Papa would have asked, Do you think, perhaps, that after so many years of living in Manhattan, you are longing for the summers we spent on Nantucket and Martha’s Vineyard? You often spoke about how much you loved the house we rented, how free you felt having your own four walls, a yard, and a garden. A house in the country is a wonderful thing; and if you want one, you should have one.

            Mama would have said, Felicity, this is the twenty-first century. You are free to make your own decisions. There will be risks involved in decamping to the country, yes; but I hope I have taught you to see life’s challenges as opportunities for growth and higher levels of wisdom. You have always helped other people; perhaps it is time you did something for yourself. And I know you, dearest; no matter where you go, you will find a way to help people, just as you do now, every day, in Doctor Poe’s office.

            Miss Prim smiled as she straightened up the front room of her apartment, reorganizing a bookshelf on which, somehow, the books had gotten out of alphabetical order. The question was, of course, how to take combine parents’ sage advice into a cohesive whole. “A house in the country” plus “helping people” equals … what exactly? Certainly the book in her hand—the latest in the long-running series featuring plucky female sleuth Fatima Larroquette, New Orleans native and devoted Wiccan—wouldn’t help her make any decisions.

            Or would it? Heroes and heroines are found everywhere, not just in big cities, Miss Prim reflected. To be helpful to one’s fellow man, one need not save the world from greedy corporations and devious terrorist cells. One could be of service while serving as a criminal outsmarter in a New England village, helping the locals find stolen jewelry, solving missing-persons cases, and uncovering malfeasance in Town Hall. Certainly if Fatima Larroquette, heroine of When Life Hands You Limes, Make Limeade, could do it, so could Miss Felicity Prim.


            Once Miss Prim decided to undertake a career in criminal outsmarting, she found that such a drastic change in lifestyle could not be accomplished without a good deal of preparation.

            First there was the need for additional, specialized education. Yes, she had her degree from Teachers’ College, granted so many years ago, and she treasured the liberal arts with all her being. She was not so naïve as to believe, however, that a more-than-passing acquaintance with Spinoza, Chaucer, and Locke would stand her in good stead when engaging with criminal types. No, she would need schooling in certain legal and procedural matters, thus acquainting herself with the limits of what she could do (legally, as a concerned citizen) without falling afoul of the authorities.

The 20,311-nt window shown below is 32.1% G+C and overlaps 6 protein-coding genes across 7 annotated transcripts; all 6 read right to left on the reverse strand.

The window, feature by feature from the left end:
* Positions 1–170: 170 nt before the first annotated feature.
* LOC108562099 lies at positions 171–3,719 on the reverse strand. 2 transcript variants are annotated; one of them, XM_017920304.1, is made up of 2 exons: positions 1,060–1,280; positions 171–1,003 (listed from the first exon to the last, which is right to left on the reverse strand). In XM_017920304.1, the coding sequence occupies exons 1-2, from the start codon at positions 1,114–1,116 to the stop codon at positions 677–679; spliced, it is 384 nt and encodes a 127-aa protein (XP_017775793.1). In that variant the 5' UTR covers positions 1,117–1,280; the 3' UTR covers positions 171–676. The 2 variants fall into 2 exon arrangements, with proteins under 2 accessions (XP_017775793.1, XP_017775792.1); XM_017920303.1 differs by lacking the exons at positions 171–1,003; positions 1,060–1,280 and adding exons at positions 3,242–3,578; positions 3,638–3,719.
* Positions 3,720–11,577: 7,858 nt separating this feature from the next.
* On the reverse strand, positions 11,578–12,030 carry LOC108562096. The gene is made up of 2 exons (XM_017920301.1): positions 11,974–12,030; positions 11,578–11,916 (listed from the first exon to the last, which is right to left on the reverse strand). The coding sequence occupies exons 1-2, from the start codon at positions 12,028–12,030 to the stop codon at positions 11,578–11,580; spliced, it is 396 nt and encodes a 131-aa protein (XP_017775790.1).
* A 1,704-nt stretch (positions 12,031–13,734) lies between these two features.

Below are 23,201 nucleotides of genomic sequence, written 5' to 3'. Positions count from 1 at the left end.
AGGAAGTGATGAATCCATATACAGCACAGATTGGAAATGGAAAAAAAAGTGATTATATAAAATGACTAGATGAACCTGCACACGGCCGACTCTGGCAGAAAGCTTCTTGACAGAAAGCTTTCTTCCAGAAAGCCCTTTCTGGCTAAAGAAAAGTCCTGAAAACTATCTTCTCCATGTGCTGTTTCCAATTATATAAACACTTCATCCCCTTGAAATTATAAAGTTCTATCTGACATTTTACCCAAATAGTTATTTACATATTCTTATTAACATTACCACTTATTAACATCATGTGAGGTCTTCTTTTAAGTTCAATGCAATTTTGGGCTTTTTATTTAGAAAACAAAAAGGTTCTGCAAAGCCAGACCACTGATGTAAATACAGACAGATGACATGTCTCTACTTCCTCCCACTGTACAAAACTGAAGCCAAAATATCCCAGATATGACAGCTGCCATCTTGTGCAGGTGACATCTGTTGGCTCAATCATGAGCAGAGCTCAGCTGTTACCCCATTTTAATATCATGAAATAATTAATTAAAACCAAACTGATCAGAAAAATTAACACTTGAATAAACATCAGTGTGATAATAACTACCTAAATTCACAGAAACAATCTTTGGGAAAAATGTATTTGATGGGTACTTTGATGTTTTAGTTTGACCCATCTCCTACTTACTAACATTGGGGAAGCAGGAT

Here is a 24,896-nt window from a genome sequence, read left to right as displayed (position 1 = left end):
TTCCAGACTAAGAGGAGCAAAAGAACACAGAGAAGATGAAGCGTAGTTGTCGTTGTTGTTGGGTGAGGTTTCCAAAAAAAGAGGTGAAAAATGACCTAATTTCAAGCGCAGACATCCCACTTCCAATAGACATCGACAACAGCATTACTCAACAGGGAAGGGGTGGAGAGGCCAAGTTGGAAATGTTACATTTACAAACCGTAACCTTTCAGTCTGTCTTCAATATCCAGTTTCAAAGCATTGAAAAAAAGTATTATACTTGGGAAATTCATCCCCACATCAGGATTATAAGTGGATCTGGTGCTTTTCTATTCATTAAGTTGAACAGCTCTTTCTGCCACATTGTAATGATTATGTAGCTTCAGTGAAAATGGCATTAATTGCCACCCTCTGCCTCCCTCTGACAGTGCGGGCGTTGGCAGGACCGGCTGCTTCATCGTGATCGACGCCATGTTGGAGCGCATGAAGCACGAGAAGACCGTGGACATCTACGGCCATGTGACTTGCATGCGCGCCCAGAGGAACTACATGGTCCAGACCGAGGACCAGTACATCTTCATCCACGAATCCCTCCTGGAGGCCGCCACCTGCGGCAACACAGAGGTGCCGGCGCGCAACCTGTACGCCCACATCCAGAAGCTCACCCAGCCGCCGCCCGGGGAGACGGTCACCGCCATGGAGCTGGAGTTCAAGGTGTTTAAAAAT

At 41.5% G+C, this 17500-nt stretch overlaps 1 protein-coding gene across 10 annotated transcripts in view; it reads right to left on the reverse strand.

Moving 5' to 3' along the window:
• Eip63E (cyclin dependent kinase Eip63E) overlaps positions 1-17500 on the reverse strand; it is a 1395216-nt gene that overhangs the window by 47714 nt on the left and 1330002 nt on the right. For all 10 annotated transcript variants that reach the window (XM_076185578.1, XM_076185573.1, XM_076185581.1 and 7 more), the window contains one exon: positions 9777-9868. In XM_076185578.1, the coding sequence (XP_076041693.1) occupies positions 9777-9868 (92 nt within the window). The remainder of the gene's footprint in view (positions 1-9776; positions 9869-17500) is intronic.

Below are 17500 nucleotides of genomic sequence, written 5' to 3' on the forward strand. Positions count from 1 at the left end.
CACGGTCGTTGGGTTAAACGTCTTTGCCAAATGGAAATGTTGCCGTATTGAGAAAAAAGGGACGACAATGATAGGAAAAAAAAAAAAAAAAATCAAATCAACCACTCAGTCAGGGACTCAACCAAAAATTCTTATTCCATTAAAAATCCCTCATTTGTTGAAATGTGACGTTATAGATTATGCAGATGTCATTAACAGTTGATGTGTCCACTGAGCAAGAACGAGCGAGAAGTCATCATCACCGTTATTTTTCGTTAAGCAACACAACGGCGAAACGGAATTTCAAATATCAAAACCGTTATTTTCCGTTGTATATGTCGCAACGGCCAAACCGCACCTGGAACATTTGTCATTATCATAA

As for forensics, ballistics, and those other aspects of modern crime-scene investigation—she dismissed them with a mental wave of her hands. These were, she believed, crutches used by people with little or no imagination, moderate (at best) intelligence, and a tendency to prefer cold, hard facts over the psychological factors involved in crime. How thoroughly weary she’d become of CSI: Something or Other, which seemed to proselytize the message that blood spatter, microfibers, and stray hairs could answer all questions. No. As Miss Prim knew from decades of counseling patients at Doctor Poe’s office, at the heart of all problems lie relationships and people, not strands of DNA.

            At the New School, where Miss Prim had signed up for the accelerated course in criminal justice, Miss Prim met with her advisor to discuss the choices available to fledgling criminal outsmarters. Interestingly, Miss Prim noted, these options more or less corresponded to those followed by the fictional protagonists in the books she adored.

            Policewoman? her advisor suggested. No, police work would not do, Miss Prim replied. She was not one to gladly take orders from fools above her in the police hierarchy. She knew from reading Ed McBain and Dell Shannon how much time she’d spend knocking on doors and filling out useless paperwork, and she did not want to waste her time (or her talents) cutting through red tape and fending off the advances of oversexed coworkers. For, in fiction at least, there seemed to be at least one roué in every police squad, and who had time for that?

            Private detective? If she’d decided to continue living in New York, perhaps. In such a complicated city, she’d have no difficulty getting work, helping worthy clients find swindlers and cheating spouses. But private detection could too easily lead her into a hardboiled world. And she did not relish the idea of searching through Mafia safe houses for stashes of stolen money or befriending transgendered prostitutes with cruel and merciless pimps who would not have thought twice about bashing Miss Prim’s delicate skull. The Underworld might be an interesting place to visit in fiction every now and again, but she did not wish to take up permanent residence there.

            Profiler? Certainly a high-interest job, and one to which she felt suited, for don’t the most depraved criminals have the most interesting psychology (usually as a result of the poor parenting they received)? To be a profiler, though, she’d probably have to work for the FBI or the CIA. On the positive side, she could live somewhere in the country and report into Quantico or Langley when her services were needed. But, she told her advisor, she didn’t want to get involved in the federal bureaucracy, what with all the infighting, incompetence, double agents, and so on.

            Forensics? Absolutely not, for the aforementioned reasons.

            In the end, she was left with the choice that she’d always known, in her heart, would be right for her: a cozy criminal outsmarter, living in a lovely cottage with a garden, in a town where nothing truly bad happens. And she knew where she might find such a place: in Connecticut.